Updated at 5:50 p.m. ET
A public trial into ethics charges against New York Democratic Rep. Charlie Rangel began today. Lawmakers cast the proceedings as a necessary exercise to regain the public's trust in Congress.
The 20-term representative is charged with 13 "very serious" allegations, said Texas Rep. Mike McCaul, the ranking Republican in the House Ethics Committee. The charges are related to allegations Rangel inappropriately solicited donations for the Charles B. Rangel Center for Public Service at City College of New York, left errors and omissions on his financial dicslosure forms, failed to report and pay taxes on rental income for a beach villa, and inappropriately allowed his campaign committees to use a rent subsized apartment.
Rangel attempted to reach a settlement with the committee to avoid a humiliating public trial, but no deal was reached. The start of trial now marks the culmination of a two-year investigation into the charges against him.An ethics committee investigator said the case could still be settled, CBS News Capitol Hill Producer Jill Jackson reports.
If the lawmakers on the committee --- which includes an equal number of Democrats and Republicans -- find Rangel guilty, punishment could range from a report criticizing his conduct to a reprimand or censure by the House to a vote to expel him.
"We have an obligation to Mr. Rangel so that he has his day in court, so to speak," McCaul said as the trial opened. "We also have an obligation to the American people to protect the integrity and accountability of the House."
He added that given that just 11 percent of Americans have a positive perception of Congress, there is added pressure to ensure the trial is "fair, open and conducted in a strictly nonpartisan manner."
House Speaker Nancy Pelosi has said this Congress is ushering in a new era of accountability, McCaul noted.
"I agree," he said. "Let us begin today."
Committee chairwoman Zoe Lofgren of California also said the committee has a responsibility to rebuild the public's trust in Congress.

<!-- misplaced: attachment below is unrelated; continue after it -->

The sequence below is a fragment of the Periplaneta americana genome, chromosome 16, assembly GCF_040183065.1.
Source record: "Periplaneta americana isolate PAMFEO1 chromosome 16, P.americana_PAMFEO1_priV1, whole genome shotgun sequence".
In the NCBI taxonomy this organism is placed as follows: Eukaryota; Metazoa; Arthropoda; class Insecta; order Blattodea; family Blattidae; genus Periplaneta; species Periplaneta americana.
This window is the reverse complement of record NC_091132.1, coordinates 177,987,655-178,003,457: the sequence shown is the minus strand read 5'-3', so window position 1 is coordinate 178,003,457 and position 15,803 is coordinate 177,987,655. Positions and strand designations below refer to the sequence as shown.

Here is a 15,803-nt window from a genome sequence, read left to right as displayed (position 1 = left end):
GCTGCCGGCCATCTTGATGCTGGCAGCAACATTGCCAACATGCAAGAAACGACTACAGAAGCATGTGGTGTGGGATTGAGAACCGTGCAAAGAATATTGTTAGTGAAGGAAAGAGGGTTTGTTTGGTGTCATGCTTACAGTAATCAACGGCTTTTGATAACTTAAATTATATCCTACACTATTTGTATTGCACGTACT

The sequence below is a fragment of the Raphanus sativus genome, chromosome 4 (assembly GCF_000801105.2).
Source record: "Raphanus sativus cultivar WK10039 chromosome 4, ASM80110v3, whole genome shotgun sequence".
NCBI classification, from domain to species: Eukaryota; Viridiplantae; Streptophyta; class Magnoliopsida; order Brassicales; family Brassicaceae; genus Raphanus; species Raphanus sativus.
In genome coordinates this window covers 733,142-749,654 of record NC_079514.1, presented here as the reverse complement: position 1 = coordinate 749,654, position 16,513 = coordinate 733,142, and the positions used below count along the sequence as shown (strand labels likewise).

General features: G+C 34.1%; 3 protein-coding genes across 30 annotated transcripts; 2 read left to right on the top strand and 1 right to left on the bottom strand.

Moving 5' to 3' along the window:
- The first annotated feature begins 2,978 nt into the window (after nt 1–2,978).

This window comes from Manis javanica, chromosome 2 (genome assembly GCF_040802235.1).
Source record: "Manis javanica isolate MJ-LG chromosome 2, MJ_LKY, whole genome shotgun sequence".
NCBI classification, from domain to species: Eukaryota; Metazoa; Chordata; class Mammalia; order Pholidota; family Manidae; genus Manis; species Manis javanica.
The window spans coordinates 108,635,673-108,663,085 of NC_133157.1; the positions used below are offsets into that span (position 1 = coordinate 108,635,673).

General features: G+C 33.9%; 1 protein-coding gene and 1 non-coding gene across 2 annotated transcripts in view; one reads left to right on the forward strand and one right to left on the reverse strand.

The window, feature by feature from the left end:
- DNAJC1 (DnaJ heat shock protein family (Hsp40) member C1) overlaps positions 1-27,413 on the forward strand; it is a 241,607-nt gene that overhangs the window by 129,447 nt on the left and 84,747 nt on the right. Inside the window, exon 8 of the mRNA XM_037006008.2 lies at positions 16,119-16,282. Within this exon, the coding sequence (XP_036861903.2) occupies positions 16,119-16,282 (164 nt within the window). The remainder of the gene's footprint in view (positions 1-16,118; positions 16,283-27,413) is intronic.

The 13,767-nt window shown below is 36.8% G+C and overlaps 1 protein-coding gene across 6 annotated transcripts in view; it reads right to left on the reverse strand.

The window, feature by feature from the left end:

In his 40 years in office, Rangel has wielded substantial power. Until March he served as head of the Ways and Means Committee, where he oversaw policy on taxes, trade, health care, Medicare and Social Security. He stepped down from that position, however, after the ethics committee admonished him for a separate ethics incident -- the committee said he should have known that two trip he took to the Caribbean for conferences were paid for with corporate money.
"Sixty years ago I survived a Chinese attack in North Korea and as a result I haven't had a bad day since," Rangel told reporters this morning. "But today I have to reassess that statement."
The scandal has prompted at least three Democrats to call for Rangel's resignation.
"I think as members of Congress we have duty to hold each other to a high standard,"today. "I'm not happy with what's been discovered by the Ethics Committee and I think he should step down."
House Speaker Nancy Pelosi said this morning that the political chips will fall where they may and there must be accountabilty, CBS News' Jill Jackson reports.
House Republican Leader John Boehner said this morning that "this is a sad moment for our Congress." He tried to cast the issues as larger than Rangel.
"It's about Speaker Pelosi and her promise to drain the swamp," he said, as Jackson reports.
Update: Rangel submitted a 32-page response to the charges that said, "The Statement of Alleged Violation ('SAV') in this case is deeply flawed in its factual premises and legal theories... The undisputed evidence in the record--assembled by the Investigative Subcommittee over its nearly two-year investigation--is that Congressman Rangel did not dispense any political favors, that he did not intentionally violate any law, rule or regulation, and that he did not misuse his public office for private gain."Statement of Alleged Violations
Documents Related to Statement of Alleged Violations
Statement of Charles B. Rangel in Response to the Statement of Alleged Violation